Kids 5 and younger could spread COVID-19 as much as adults, study finds
Children younger than 5 years with mild or moderate COVID-19 have much higher levels of coronavirus genetic material in their nose and throat than do older children and adults, according to a research letter published yesterday in JAMA Pediatrics.
Researchers at the Ann & Robert H. Lurie Children's Hospital of Chicago and Northwestern University analyzed data from 145 kids within the first week of symptoms of mild or moderate coronavirus infection, comparing loads of SARS-CoV-2, the virus that causes COVID-19, in 46 children younger than 5 years, 51 children 5 to 17 years, and 48 adults 18 to 65 years old.
Reverse transcriptase-polymerase chain reaction amplification cycle threshold values revealed that very young children had 10 to 100 times more coronavirus RNA in their upper respiratory tract than older kids and adults.
The authors noted that their study could detect only viral RNA, not live virus, although some previous studies have shown a correlation between higher viral RNA levels and the ability to culture live virus.
They said their findings could mean that young children, who often have mild or asymptomatic illness, spread the virus as much as other age-groups. This mode of transmission may have been underrecognized due to the rapid closure of schools and daycare facilities earlier in the pandemic, which prevented large studies of schools as a conduit of community spread.
"Behavioral habits of young children and close quarters in school and day care settings raise concern for SARS-CoV-2 amplification in this population as public health restrictions are eased," they wrote. "In addition to public health implications, this population will be important for targeting immunization efforts as SARS-CoV-2 vaccines become available."
Jul 30 JAMA Pediatr research letter
Ebola infects 3 more in DRC Equateur outbreak, 72 total, with 31 deaths
Three more Ebola cases have been confirmed in the Democratic Republic of the Congo (DRC) Equateur province Ebola outbreak, raising the total to 72, the World Health Organization (WHO) African regional office said on Twitter today.
The fatality count declined by 1, bringing that total to 31.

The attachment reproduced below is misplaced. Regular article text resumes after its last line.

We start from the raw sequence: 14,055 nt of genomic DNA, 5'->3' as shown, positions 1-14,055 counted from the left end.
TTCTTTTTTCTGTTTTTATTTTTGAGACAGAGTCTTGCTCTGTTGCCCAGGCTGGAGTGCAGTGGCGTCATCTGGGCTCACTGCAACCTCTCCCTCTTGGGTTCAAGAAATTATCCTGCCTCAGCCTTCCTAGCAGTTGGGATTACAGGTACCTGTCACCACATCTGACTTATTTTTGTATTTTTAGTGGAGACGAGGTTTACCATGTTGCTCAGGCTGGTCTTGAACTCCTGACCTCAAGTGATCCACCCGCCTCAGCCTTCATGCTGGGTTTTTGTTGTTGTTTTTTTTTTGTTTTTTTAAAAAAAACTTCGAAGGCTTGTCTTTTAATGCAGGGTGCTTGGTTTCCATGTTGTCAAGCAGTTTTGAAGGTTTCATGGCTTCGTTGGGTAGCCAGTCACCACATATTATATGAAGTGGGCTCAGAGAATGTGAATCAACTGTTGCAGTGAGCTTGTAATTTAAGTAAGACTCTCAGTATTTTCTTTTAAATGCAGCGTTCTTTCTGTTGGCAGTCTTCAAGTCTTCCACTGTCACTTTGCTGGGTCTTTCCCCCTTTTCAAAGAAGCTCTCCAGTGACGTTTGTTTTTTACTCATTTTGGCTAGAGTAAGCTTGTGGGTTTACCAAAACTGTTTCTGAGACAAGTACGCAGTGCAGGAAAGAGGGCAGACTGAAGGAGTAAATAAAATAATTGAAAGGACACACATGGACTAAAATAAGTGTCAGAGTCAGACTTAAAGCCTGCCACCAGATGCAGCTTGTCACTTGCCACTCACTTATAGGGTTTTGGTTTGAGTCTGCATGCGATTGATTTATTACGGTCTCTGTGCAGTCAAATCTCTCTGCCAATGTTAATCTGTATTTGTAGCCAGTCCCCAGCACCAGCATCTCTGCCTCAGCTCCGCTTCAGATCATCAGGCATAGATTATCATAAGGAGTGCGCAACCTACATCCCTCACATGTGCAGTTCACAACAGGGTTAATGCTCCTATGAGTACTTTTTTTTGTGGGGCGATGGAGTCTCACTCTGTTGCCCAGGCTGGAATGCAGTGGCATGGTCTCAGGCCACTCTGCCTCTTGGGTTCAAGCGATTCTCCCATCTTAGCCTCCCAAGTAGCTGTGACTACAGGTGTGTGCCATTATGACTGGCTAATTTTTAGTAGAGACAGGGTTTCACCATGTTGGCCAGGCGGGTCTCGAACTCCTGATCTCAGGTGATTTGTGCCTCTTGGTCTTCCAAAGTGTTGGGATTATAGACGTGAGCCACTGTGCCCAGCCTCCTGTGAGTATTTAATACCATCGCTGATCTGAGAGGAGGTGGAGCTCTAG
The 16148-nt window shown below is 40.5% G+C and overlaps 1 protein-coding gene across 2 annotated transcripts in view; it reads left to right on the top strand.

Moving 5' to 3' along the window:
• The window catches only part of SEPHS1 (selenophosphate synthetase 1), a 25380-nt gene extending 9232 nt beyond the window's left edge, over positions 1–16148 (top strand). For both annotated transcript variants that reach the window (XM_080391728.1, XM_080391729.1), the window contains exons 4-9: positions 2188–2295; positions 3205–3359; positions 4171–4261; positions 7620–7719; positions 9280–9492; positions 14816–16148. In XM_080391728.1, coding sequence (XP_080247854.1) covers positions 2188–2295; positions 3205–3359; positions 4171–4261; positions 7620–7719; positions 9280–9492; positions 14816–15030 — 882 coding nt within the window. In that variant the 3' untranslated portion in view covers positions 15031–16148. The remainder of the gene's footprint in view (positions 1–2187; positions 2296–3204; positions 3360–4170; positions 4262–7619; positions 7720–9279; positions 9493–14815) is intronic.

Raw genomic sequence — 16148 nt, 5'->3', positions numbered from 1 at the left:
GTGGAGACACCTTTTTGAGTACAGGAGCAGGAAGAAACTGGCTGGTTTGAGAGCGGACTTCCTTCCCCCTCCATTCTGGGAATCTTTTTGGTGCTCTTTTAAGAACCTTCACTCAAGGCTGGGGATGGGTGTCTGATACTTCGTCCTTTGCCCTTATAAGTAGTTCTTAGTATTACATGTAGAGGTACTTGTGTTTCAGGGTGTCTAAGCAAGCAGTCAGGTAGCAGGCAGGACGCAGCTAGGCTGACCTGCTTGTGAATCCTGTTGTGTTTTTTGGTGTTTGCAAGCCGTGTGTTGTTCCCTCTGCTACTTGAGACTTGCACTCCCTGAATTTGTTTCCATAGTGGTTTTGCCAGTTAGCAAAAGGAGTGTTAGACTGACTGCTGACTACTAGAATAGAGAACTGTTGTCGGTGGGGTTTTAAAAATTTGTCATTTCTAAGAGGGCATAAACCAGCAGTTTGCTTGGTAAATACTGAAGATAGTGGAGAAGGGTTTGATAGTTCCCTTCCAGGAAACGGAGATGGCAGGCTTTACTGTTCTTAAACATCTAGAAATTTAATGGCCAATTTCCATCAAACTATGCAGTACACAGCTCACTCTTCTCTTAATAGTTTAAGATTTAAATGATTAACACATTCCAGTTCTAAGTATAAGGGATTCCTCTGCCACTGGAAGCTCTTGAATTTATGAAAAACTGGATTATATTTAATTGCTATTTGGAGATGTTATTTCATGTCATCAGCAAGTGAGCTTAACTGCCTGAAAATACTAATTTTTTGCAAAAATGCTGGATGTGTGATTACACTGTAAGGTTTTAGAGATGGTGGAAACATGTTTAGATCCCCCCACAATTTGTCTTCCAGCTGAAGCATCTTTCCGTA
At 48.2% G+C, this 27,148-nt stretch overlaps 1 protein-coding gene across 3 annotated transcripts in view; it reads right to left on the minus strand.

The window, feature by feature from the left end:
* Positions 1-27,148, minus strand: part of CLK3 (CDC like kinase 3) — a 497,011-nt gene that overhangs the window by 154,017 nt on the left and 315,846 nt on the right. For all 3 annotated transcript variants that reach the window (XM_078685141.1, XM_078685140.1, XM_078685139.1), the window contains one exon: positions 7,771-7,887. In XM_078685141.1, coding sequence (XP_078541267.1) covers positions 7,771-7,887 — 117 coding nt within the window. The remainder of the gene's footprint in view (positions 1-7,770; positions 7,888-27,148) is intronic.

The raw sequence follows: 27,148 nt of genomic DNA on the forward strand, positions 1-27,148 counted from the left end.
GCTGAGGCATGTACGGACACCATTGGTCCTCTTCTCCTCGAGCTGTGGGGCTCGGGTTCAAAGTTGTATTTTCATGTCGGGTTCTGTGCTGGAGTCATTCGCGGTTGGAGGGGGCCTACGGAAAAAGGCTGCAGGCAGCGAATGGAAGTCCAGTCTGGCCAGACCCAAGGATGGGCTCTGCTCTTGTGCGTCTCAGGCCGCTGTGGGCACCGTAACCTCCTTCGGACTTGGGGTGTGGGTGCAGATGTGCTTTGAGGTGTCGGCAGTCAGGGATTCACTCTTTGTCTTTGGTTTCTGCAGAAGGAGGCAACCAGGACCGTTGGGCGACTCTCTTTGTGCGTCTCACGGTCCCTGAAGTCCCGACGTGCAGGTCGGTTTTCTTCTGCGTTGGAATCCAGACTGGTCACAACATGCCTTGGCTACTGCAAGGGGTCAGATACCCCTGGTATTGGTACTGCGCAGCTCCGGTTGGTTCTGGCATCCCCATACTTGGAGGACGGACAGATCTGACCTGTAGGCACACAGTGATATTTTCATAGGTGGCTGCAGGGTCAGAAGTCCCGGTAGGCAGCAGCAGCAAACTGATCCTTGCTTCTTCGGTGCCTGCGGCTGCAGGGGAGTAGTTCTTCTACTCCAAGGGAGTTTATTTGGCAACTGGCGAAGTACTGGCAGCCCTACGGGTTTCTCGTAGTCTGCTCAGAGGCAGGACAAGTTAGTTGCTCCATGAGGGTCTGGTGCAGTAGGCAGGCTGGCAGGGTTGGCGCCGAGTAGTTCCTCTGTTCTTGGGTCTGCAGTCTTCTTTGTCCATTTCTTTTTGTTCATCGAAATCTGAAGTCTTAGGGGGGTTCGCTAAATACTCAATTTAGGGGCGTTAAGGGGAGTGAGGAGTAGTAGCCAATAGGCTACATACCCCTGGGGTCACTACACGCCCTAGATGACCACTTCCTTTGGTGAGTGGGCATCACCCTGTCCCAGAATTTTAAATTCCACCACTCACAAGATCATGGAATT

The WHO has said the rising incidence and geographic spread is concerning, as is the number of confirmed cases that remain in the community or have been lost to follow-up, factors that raise the risk of further spread.
The outbreak, the DRC's 11th, is occurring in the same province in the country's northwest region, where an outbreak occurred in 2018 that sickened 54 people, 33 of them fatally.
Jul 31 WHO African regional office tweet
Guinea reports first vaccine-derived polio cases; 3 countries report more
Four countries reported more vaccine-derived polio cases, including the first from Guinea, according to the latest weekly update from the Global Polio Eradication Initiative (GPEI).
In the Middle East, Pakistan reported two more circulating vaccine-derived poliovirus type 2 (cVDPV2) cases, one each from Punjab and Sindh provinces, raising the total for the year to 50.
In Africa, Chad reported four more cVDPV2 cases, three from Logone Oriental province and one from Logone Occidental, raising the total for 2020 to 40 from two separate outbreaks.
The DRC reported two more cVDPV2 cases, one each from Kongo Central and Kwilu provinces, raising its total this year to 20. And Guinea reported eight cVDPV2 cases, its first such detections. All were from Kankan region in the eastern part of the country.
Jul 30 GPEI weekly report
Hawaii probes exposure source in H3N2v flu case
Health officials in Hawaii have reported a variant H3N2 (H3N2v) infection in a child younger than 18, the US Centers for Disease Control and Prevention (CDC) said today in its weekly flu update. The patient was not hospitalized and has recovered.
In the past, H3N2v cases have been linked to swine exposure at agricultural fairs in the summer, but so far, no exposure to swine has been reported in Hawaii's patient, and an investigation into the source is under way.
The CDC said the H3N2v case is the first to be reported in the United States since 2018. A large H3N2v outbreak occurred in 2011 and 2012 in the United States, mostly in children exposed to pigs.
Jul 31 CDC FluView report